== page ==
Well, OK they ARE turning Y class pax away!!! Whatever you want, what the hell does it matter, the PREMIUM pax are what matters!!!
"Of course they are potential travellers and could be money earners for BA if it would provide a real service."
A "real service"??? What do you mean by this?? Ops to NRT, EZE, GRU etc. from MAN, BHX, and EDI??? Oh please.....
"Name me one airline in the whole history of aviation that consistently made money out of premium price passengers. Where has the real growth in passengers come from?"
Here we go again with "history".....Sorry, I am talking about PRESENT strategies at BA with reference to BA ops OUT OF THE UK!!!!
"Also, if you don't look to history for background to how a company/country or individual will/could operate you make a big mistake."
Yes, partly true, but BA is looking towards recent trends in travel, and future trend forecasts, and planning their strategy accordingly.
"look at the bottom line, forget the service aspect."
Well, the bottom line is the bottom line-making money, which now means satisfying demand in a niche market, not flying a daily LAX rotation from GLA or wherever to suit your INDIVIDUAL needs Philb......and improving service WHERE IT MATTERS is the name of BA's game.
"As a private company BA will do what it pleases BUT its current strategy is high risk."
Yes, according to YOU. Have you the same access that BA has, to it's operational stats and forecast trends???
"If it wishes to operate such a strategy it should declare for an open skies policy with the rest of the world to allow foreign carriers free access to all UK airports."
I agree! But I can understand why they don't!!!
".....should stop moaning about lack of capacity at BRITISH airports when it really means Heathrow, where, as the owner of the most slots, it is the architect of its own problems."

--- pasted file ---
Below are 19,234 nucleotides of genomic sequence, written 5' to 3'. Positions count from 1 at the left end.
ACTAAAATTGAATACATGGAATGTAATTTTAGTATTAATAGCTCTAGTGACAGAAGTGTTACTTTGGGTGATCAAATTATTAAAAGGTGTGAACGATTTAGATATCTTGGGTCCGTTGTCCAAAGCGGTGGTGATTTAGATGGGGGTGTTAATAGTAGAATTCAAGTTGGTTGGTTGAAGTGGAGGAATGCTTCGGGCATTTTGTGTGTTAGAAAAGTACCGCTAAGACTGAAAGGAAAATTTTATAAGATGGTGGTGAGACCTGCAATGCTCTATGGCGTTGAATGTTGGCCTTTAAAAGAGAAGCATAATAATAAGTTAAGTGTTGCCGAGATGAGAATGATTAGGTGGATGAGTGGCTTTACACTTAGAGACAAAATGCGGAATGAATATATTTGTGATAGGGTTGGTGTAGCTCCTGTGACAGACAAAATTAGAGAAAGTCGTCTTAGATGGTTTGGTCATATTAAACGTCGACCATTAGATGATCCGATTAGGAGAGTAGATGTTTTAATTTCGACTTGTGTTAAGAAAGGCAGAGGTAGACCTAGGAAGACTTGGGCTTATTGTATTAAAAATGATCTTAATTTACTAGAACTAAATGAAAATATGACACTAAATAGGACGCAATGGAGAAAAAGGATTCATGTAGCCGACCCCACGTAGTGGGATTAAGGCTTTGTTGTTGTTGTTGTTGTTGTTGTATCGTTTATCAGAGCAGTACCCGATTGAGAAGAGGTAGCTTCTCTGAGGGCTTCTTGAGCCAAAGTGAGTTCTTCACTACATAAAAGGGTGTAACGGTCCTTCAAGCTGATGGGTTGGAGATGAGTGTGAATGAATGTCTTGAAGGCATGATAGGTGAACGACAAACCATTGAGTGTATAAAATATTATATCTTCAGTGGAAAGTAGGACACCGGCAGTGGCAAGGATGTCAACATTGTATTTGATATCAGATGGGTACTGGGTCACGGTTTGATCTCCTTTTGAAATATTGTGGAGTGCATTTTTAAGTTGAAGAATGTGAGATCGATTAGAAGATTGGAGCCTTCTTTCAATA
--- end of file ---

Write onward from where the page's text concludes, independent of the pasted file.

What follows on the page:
BA is not entirely to blame for the phenomenal success of LHR, and it's resultant congestion now, so spare me that BS!!
If anyone is to blame it's the UK Gov't for acting like pansies whenever the Environmental lobby (or indeed anyone) lashes out at them.
And BA DOES mean LHR!!! Read the article in the first post, and take note of how many times HEATHROW is mentioned!!!
BA, just like any other airline out there is OUT FOR THE MONEY, and will ruthlessly pursue this policy.
The main thrust of your argument seems to centre around the fact that you can't be bothered to get a shuttle flight down to LHR!! Give me a break.....
The truth is out there; how many longhaul flights do BA fly out of regional airports??? Answer: Not many, in fact, only the MAN-JFK flight I think.
WHY???? Answer: Cause their homework suggests IT'S JUST NOT WORTH IT-ECONOMICALLY SPEAKING.
If it was, they'd obviously be providing the services wouldn't they??!!
As for your flippant comments on my status as a student, I will do the mature thing, which is to IGNORE them. Saves time too!
And why should I necessarily beleive you're the expert you claim to be????
Capt.Picard From , joined Dec 1969, posts, RR: Reply 17, posted (12 years 7 months 3 weeks 17 hours ago) and read 1355 times:
I think the following (bold) parts of this BA press release underline my arguments on BA's strategy!!!